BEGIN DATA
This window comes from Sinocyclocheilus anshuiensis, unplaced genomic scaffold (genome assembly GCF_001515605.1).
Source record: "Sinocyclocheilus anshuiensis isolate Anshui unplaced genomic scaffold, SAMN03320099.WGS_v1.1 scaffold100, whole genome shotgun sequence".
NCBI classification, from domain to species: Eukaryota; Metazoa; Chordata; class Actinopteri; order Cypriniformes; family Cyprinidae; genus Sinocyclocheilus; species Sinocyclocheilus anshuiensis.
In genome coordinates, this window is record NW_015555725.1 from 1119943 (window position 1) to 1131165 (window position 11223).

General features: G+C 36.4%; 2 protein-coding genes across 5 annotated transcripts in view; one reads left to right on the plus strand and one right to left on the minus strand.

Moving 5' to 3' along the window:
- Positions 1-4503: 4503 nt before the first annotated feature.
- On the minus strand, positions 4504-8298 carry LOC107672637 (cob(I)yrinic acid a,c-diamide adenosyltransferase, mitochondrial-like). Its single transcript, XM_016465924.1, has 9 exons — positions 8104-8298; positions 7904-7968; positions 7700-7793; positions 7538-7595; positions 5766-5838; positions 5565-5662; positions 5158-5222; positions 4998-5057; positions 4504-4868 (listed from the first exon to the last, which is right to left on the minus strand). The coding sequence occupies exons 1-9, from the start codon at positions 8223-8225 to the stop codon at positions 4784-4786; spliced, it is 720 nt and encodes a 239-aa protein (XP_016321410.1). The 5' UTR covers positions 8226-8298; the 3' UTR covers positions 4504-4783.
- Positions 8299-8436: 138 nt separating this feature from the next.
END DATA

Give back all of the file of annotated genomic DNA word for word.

This window comes from Sinocyclocheilus anshuiensis, unplaced genomic scaffold (genome assembly GCF_001515605.1).
Source record: "Sinocyclocheilus anshuiensis isolate Anshui unplaced genomic scaffold, SAMN03320099.WGS_v1.1 scaffold100, whole genome shotgun sequence".
NCBI classification, from domain to species: Eukaryota; Metazoa; Chordata; class Actinopteri; order Cypriniformes; family Cyprinidae; genus Sinocyclocheilus; species Sinocyclocheilus anshuiensis.
In genome coordinates, this window is record NW_015555725.1 from 1119943 (window position 1) to 1131165 (window position 11223).

General features: G+C 36.4%; 2 protein-coding genes across 5 annotated transcripts in view; one reads left to right on the plus strand and one right to left on the minus strand.

Moving 5' to 3' along the window:
- Positions 1-4503: 4503 nt before the first annotated feature.
- On the minus strand, positions 4504-8298 carry LOC107672637 (cob(I)yrinic acid a,c-diamide adenosyltransferase, mitochondrial-like). Its single transcript, XM_016465924.1, has 9 exons — positions 8104-8298; positions 7904-7968; positions 7700-7793; positions 7538-7595; positions 5766-5838; positions 5565-5662; positions 5158-5222; positions 4998-5057; positions 4504-4868 (listed from the first exon to the last, which is right to left on the minus strand). The coding sequence occupies exons 1-9, from the start codon at positions 8223-8225 to the stop codon at positions 4784-4786; spliced, it is 720 nt and encodes a 239-aa protein (XP_016321410.1). The 5' UTR covers positions 8226-8298; the 3' UTR covers positions 4504-4783.
- Positions 8299-8436: 138 nt separating this feature from the next.